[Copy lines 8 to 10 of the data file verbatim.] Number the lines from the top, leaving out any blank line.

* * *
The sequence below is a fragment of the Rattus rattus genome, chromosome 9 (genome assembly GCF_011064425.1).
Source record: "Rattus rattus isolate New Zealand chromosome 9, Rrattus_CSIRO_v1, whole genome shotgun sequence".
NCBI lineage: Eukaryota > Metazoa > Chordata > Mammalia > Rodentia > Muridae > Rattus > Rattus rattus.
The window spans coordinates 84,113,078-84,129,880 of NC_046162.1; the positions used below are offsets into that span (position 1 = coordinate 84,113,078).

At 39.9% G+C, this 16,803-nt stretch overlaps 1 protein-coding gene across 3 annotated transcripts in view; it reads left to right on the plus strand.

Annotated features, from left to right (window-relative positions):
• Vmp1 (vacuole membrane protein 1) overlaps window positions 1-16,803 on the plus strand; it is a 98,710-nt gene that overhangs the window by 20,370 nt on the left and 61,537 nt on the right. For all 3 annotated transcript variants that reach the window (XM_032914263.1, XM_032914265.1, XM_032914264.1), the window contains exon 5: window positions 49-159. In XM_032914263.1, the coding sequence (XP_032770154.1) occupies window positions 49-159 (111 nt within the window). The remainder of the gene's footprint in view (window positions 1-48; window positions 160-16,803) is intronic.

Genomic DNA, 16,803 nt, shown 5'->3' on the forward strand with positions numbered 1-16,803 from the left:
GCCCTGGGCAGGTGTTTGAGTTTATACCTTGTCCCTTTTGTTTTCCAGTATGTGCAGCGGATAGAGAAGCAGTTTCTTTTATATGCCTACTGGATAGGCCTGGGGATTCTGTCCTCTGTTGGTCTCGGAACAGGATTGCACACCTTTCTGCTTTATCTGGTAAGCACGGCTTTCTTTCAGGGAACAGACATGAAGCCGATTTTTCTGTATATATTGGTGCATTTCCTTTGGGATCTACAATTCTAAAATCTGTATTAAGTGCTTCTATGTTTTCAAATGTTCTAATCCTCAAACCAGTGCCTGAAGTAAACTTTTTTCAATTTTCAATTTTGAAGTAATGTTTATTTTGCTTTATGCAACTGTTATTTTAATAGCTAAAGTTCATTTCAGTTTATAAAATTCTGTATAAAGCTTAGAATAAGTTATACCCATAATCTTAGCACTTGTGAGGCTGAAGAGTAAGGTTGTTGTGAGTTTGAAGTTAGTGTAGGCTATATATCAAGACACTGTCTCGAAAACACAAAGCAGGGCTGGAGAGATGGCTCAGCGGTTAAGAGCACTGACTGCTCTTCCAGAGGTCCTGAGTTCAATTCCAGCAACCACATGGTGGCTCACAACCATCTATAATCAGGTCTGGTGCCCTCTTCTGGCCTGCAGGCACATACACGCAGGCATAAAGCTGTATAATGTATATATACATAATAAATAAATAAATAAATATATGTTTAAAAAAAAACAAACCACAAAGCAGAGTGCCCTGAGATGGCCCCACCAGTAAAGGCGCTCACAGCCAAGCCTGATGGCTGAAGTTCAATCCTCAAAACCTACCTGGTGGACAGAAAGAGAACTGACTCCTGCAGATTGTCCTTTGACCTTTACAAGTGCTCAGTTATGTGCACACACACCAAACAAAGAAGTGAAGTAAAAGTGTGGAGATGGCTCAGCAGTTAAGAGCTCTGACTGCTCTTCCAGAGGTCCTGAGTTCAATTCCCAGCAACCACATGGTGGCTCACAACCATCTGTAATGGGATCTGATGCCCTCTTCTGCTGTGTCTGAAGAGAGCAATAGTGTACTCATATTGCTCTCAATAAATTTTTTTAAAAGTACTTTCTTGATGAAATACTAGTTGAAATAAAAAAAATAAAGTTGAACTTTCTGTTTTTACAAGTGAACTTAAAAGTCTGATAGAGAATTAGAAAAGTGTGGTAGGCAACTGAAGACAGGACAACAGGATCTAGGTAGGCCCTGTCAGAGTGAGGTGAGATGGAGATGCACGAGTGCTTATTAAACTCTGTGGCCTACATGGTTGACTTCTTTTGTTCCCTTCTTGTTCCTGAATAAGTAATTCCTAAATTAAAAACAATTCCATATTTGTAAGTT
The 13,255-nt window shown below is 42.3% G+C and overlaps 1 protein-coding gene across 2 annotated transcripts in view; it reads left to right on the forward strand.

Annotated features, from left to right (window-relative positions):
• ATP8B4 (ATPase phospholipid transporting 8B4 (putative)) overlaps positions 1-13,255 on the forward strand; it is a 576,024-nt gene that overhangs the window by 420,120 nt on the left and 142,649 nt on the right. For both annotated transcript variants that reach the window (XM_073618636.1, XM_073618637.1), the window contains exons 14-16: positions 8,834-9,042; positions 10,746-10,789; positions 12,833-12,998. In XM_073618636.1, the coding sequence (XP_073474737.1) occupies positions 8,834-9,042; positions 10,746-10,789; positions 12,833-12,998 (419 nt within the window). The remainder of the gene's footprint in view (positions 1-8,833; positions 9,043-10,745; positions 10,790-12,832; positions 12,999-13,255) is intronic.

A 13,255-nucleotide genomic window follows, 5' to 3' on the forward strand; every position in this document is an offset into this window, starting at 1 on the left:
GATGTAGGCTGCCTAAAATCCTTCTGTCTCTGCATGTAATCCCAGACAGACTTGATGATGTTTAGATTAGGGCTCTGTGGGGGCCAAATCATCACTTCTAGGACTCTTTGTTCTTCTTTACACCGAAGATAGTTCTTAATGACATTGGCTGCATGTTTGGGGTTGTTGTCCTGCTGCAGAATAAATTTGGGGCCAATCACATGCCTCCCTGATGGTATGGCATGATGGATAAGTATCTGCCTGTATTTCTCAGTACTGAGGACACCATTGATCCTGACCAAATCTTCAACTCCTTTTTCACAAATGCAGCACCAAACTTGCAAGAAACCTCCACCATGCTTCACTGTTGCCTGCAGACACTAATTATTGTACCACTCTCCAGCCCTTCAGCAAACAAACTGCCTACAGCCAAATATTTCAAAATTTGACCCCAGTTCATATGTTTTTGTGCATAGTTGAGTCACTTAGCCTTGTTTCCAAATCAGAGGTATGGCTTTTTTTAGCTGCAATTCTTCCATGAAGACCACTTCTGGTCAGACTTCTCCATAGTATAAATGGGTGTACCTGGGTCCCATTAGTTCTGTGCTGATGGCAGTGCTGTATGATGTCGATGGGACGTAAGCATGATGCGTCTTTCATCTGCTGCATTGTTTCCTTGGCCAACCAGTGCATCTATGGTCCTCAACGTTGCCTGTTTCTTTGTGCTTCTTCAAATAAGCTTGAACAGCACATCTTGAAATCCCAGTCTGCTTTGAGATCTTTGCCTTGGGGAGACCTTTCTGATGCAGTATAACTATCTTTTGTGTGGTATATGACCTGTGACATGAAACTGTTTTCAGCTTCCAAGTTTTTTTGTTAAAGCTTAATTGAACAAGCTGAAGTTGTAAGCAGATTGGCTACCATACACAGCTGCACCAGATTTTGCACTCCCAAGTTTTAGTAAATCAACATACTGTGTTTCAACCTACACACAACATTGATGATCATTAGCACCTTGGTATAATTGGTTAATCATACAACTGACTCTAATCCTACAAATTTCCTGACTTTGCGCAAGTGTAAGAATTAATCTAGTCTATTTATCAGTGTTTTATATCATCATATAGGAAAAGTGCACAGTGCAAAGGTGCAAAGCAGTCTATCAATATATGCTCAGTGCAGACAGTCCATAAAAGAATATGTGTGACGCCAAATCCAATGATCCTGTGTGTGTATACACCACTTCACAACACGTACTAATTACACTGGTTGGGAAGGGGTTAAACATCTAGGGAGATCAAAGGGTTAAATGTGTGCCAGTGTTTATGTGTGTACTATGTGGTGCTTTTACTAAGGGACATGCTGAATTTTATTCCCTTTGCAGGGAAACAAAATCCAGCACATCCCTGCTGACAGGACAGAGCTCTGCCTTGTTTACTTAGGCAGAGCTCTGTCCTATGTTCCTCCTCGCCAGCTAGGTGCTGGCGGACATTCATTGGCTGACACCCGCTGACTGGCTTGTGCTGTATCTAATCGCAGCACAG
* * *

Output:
Genomic DNA, 16,803 nt, shown 5'->3' on the forward strand with positions numbered 1-16,803 from the left:
GCCCTGGGCAGGTGTTTGAGTTTATACCTTGTCCCTTTTGTTTTCCAGTATGTGCAGCGGATAGAGAAGCAGTTTCTTTTATATGCCTACTGGATAGGCCTGGGGATTCTGTCCTCTGTTGGTCTCGGAACAGGATTGCACACCTTTCTGCTTTATCTGGTAAGCACGGCTTTCTTTCAGGGAACAGACATGAAGCCGATTTTTCTGTATATATTGGTGCATTTCCTTTGGGATCTACAATTCTAAAATCTGTATTAAGTGCTTCTATGTTTTCAAATGTTCTAATCCTCAAACCAGTGCCTGAAGTAAACTTTTTTCAATTTTCAATTTTGAAGTAATGTTTATTTTGCTTTATGCAACTGTTATTTTAATAGCTAAAGTTCATTTCAGTTTATAAAATTCTGTATAAAGCTTAGAATAAGTTATACCCATAATCTTAGCACTTGTGAGGCTGAAGAGTAAGGTTGTTGTGAGTTTGAAGTTAGTGTAGGCTATATATCAAGACACTGTCTCGAAAACACAAAGCAGGGCTGGAGAGATGGCTCAGCGGTTAAGAGCACTGACTGCTCTTCCAGAGGTCCTGAGTTCAATTCCAGCAACCACATGGTGGCTCACAACCATCTATAATCAGGTCTGGTGCCCTCTTCTGGCCTGCAGGCACATACACGCAGGCATAAAGCTGTATAATGTATATATACATAATAAATAAATAAATAAATATATGTTTAAAAAAAAACAAACCACAAAGCAGAGTGCCCTGAGATGGCCCCACCAGTAAAGGCGCTCACAGCCAAGCCTGATGGCTGAAGTTCAATCCTCAAAACCTACCTGGTGGACAGAAAGAGAACTGACTCCTGCAGATTGTCCTTTGACCTTTACAAGTGCTCAGTTATGTGCACACACACCAAACAAAGAAGTGAAGTAAAAGTGTGGAGATGGCTCAGCAGTTAAGAGCTCTGACTGCTCTTCCAGAGGTCCTGAGTTCAATTCCCAGCAACCACATGGTGGCTCACAACCATCTGTAATGGGATCTGATGCCCTCTTCTGCTGTGTCTGAAGAGAGCAATAGTGTACTCATATTGCTCTCAATAAATTTTTTTAAAAGTACTTTCTTGATGAAATACTAGTTGAAATAAAAAAAATAAAGTTGAACTTTCTGTTTTTACAAGTGAACTTAAAAGTCTGATAGAGAATTAGAAAAGTGTGGTAGGCAACTGAAGACAGGACAACAGGATCTAGGTAGGCCCTGTCAGAGTGAGGTGAGATGGAGATGCACGAGTGCTTATTAAACTCTGTGGCCTACATGGTTGACTTCTTTTGTTCCCTTCTTGTTCCTGAATAAGTAATTCCTAAATTAAAAACAATTCCATATTTGTAAGTT
The 13,255-nt window shown below is 42.3% G+C and overlaps 1 protein-coding gene across 2 annotated transcripts in view; it reads left to right on the forward strand.